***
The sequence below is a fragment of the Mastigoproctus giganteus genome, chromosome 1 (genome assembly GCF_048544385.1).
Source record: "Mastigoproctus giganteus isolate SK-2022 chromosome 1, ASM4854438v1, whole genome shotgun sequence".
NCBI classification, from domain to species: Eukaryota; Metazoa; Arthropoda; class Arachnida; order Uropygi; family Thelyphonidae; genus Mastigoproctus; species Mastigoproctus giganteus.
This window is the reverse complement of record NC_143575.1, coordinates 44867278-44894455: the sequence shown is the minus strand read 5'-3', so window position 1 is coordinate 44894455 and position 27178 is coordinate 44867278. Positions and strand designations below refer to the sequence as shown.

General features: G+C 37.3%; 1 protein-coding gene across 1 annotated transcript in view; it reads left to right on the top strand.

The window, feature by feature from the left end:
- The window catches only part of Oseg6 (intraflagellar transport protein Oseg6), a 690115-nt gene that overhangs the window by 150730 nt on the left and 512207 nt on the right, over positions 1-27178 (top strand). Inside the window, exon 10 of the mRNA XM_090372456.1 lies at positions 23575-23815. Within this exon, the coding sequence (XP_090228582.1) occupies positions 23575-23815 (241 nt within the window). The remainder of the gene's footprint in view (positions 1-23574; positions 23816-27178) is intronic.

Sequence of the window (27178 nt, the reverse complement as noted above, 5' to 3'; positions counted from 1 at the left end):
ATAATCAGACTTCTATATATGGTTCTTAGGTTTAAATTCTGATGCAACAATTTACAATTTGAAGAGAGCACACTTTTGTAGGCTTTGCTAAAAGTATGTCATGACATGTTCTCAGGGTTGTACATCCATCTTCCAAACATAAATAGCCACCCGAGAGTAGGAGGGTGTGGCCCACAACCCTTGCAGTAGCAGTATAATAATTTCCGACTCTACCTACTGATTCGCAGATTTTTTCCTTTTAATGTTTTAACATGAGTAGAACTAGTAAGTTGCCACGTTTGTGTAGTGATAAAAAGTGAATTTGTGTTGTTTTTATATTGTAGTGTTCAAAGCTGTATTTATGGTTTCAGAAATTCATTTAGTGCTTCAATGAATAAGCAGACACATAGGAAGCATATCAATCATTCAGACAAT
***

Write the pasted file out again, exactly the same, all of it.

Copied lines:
The sequence below is a fragment of the Mastigoproctus giganteus genome, chromosome 1 (genome assembly GCF_048544385.1).
Source record: "Mastigoproctus giganteus isolate SK-2022 chromosome 1, ASM4854438v1, whole genome shotgun sequence".
NCBI classification, from domain to species: Eukaryota; Metazoa; Arthropoda; class Arachnida; order Uropygi; family Thelyphonidae; genus Mastigoproctus; species Mastigoproctus giganteus.
This window is the reverse complement of record NC_143575.1, coordinates 44867278-44894455: the sequence shown is the minus strand read 5'-3', so window position 1 is coordinate 44894455 and position 27178 is coordinate 44867278. Positions and strand designations below refer to the sequence as shown.

General features: G+C 37.3%; 1 protein-coding gene across 1 annotated transcript in view; it reads left to right on the top strand.

The window, feature by feature from the left end:
- The window catches only part of Oseg6 (intraflagellar transport protein Oseg6), a 690115-nt gene that overhangs the window by 150730 nt on the left and 512207 nt on the right, over positions 1-27178 (top strand). Inside the window, exon 10 of the mRNA XM_090372456.1 lies at positions 23575-23815. Within this exon, the coding sequence (XP_090228582.1) occupies positions 23575-23815 (241 nt within the window). The remainder of the gene's footprint in view (positions 1-23574; positions 23816-27178) is intronic.

Sequence of the window (27178 nt, the reverse complement as noted above, 5' to 3'; positions counted from 1 at the left end):
ATAATCAGACTTCTATATATGGTTCTTAGGTTTAAATTCTGATGCAACAATTTACAATTTGAAGAGAGCACACTTTTGTAGGCTTTGCTAAAAGTATGTCATGACATGTTCTCAGGGTTGTACATCCATCTTCCAAACATAAATAGCCACCCGAGAGTAGGAGGGTGTGGCCCACAACCCTTGCAGTAGCAGTATAATAATTTCCGACTCTACCTACTGATTCGCAGATTTTTTCCTTTTAATGTTTTAACATGAGTAGAACTAGTAAGTTGCCACGTTTGTGTAGTGATAAAAAGTGAATTTGTGTTGTTTTTATATTGTAGTGTTCAAAGCTGTATTTATGGTTTCAGAAATTCATTTAGTGCTTCAATGAATAAGCAGACACATAGGAAGCATATCAATCATTCAGACAAT